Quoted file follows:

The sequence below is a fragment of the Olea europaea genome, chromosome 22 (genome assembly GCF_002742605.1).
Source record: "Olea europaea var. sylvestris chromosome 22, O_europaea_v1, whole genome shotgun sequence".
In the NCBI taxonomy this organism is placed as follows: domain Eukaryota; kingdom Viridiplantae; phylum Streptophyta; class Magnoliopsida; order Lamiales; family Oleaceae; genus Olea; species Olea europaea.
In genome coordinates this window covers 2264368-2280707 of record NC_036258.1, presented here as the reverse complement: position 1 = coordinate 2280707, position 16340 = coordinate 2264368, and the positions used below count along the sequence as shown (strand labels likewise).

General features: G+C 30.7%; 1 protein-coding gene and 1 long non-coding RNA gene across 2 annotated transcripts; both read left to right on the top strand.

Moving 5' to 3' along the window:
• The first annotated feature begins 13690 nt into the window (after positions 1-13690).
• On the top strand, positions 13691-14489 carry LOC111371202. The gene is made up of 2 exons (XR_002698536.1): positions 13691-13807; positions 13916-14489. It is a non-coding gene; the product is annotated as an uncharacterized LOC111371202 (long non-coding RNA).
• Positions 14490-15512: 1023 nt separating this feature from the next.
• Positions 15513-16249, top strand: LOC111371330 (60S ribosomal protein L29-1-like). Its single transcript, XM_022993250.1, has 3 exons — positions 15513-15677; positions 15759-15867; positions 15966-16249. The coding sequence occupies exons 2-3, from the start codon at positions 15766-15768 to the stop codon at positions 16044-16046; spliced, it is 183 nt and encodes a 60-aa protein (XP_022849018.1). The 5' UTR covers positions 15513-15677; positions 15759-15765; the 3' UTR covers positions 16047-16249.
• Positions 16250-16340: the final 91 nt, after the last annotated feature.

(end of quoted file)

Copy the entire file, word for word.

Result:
The sequence below is a fragment of the Olea europaea genome, chromosome 22 (genome assembly GCF_002742605.1).
Source record: "Olea europaea var. sylvestris chromosome 22, O_europaea_v1, whole genome shotgun sequence".
In the NCBI taxonomy this organism is placed as follows: domain Eukaryota; kingdom Viridiplantae; phylum Streptophyta; class Magnoliopsida; order Lamiales; family Oleaceae; genus Olea; species Olea europaea.
In genome coordinates this window covers 2264368-2280707 of record NC_036258.1, presented here as the reverse complement: position 1 = coordinate 2280707, position 16340 = coordinate 2264368, and the positions used below count along the sequence as shown (strand labels likewise).

General features: G+C 30.7%; 1 protein-coding gene and 1 long non-coding RNA gene across 2 annotated transcripts; both read left to right on the top strand.

Moving 5' to 3' along the window:
• The first annotated feature begins 13690 nt into the window (after positions 1-13690).
• On the top strand, positions 13691-14489 carry LOC111371202. The gene is made up of 2 exons (XR_002698536.1): positions 13691-13807; positions 13916-14489. It is a non-coding gene; the product is annotated as an uncharacterized LOC111371202 (long non-coding RNA).
• Positions 14490-15512: 1023 nt separating this feature from the next.
• Positions 15513-16249, top strand: LOC111371330 (60S ribosomal protein L29-1-like). Its single transcript, XM_022993250.1, has 3 exons — positions 15513-15677; positions 15759-15867; positions 15966-16249. The coding sequence occupies exons 2-3, from the start codon at positions 15766-15768 to the stop codon at positions 16044-16046; spliced, it is 183 nt and encodes a 60-aa protein (XP_022849018.1). The 5' UTR covers positions 15513-15677; positions 15759-15765; the 3' UTR covers positions 16047-16249.
• Positions 16250-16340: the final 91 nt, after the last annotated feature.